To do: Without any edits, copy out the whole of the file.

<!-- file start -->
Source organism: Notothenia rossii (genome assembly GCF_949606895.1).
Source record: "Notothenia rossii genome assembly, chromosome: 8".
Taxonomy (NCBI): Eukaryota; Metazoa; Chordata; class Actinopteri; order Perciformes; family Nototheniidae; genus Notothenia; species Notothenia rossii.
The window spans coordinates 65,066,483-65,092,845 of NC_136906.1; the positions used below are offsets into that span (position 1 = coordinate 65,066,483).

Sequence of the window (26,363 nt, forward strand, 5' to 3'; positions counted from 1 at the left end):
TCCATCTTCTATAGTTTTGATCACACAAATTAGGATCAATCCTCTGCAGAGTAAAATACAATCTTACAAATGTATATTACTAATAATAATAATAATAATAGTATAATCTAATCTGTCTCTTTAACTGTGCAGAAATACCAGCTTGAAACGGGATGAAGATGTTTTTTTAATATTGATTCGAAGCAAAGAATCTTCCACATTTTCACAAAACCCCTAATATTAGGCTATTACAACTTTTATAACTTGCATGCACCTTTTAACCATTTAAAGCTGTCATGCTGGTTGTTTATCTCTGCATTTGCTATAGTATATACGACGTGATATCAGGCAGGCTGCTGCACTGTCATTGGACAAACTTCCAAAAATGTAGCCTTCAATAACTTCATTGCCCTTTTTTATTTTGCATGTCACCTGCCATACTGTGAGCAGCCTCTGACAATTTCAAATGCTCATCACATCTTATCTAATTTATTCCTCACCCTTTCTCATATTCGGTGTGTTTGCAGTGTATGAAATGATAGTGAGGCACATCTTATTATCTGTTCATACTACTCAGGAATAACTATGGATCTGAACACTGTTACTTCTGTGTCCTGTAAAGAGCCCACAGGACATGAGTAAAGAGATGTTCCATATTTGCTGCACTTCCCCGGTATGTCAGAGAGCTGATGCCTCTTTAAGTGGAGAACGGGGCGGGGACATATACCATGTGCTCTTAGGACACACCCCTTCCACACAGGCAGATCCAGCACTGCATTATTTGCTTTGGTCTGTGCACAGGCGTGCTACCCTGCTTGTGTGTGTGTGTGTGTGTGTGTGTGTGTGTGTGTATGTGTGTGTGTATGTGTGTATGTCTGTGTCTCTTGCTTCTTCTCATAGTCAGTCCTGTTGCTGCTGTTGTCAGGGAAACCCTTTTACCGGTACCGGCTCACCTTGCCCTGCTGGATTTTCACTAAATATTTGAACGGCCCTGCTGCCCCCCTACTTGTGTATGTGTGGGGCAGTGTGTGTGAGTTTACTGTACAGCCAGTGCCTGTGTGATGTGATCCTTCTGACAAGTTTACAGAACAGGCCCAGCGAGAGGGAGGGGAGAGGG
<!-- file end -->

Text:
Source organism: Notothenia rossii (genome assembly GCF_949606895.1).
Source record: "Notothenia rossii genome assembly, chromosome: 8".
Taxonomy (NCBI): Eukaryota; Metazoa; Chordata; class Actinopteri; order Perciformes; family Nototheniidae; genus Notothenia; species Notothenia rossii.
The window spans coordinates 65,066,483-65,092,845 of NC_136906.1; the positions used below are offsets into that span (position 1 = coordinate 65,066,483).

Sequence of the window (26,363 nt, forward strand, 5' to 3'; positions counted from 1 at the left end):
TCCATCTTCTATAGTTTTGATCACACAAATTAGGATCAATCCTCTGCAGAGTAAAATACAATCTTACAAATGTATATTACTAATAATAATAATAATAATAGTATAATCTAATCTGTCTCTTTAACTGTGCAGAAATACCAGCTTGAAACGGGATGAAGATGTTTTTTTAATATTGATTCGAAGCAAAGAATCTTCCACATTTTCACAAAACCCCTAATATTAGGCTATTACAACTTTTATAACTTGCATGCACCTTTTAACCATTTAAAGCTGTCATGCTGGTTGTTTATCTCTGCATTTGCTATAGTATATACGACGTGATATCAGGCAGGCTGCTGCACTGTCATTGGACAAACTTCCAAAAATGTAGCCTTCAATAACTTCATTGCCCTTTTTTATTTTGCATGTCACCTGCCATACTGTGAGCAGCCTCTGACAATTTCAAATGCTCATCACATCTTATCTAATTTATTCCTCACCCTTTCTCATATTCGGTGTGTTTGCAGTGTATGAAATGATAGTGAGGCACATCTTATTATCTGTTCATACTACTCAGGAATAACTATGGATCTGAACACTGTTACTTCTGTGTCCTGTAAAGAGCCCACAGGACATGAGTAAAGAGATGTTCCATATTTGCTGCACTTCCCCGGTATGTCAGAGAGCTGATGCCTCTTTAAGTGGAGAACGGGGCGGGGACATATACCATGTGCTCTTAGGACACACCCCTTCCACACAGGCAGATCCAGCACTGCATTATTTGCTTTGGTCTGTGCACAGGCGTGCTACCCTGCTTGTGTGTGTGTGTGTGTGTGTGTGTGTGTGTGTGTATGTGTGTGTGTATGTGTGTATGTCTGTGTCTCTTGCTTCTTCTCATAGTCAGTCCTGTTGCTGCTGTTGTCAGGGAAACCCTTTTACCGGTACCGGCTCACCTTGCCCTGCTGGATTTTCACTAAATATTTGAACGGCCCTGCTGCCCCCCTACTTGTGTATGTGTGGGGCAGTGTGTGTGAGTTTACTGTACAGCCAGTGCCTGTGTGATGTGATCCTTCTGACAAGTTTACAGAACAGGCCCAGCGAGAGGGAGGGGAGAGGG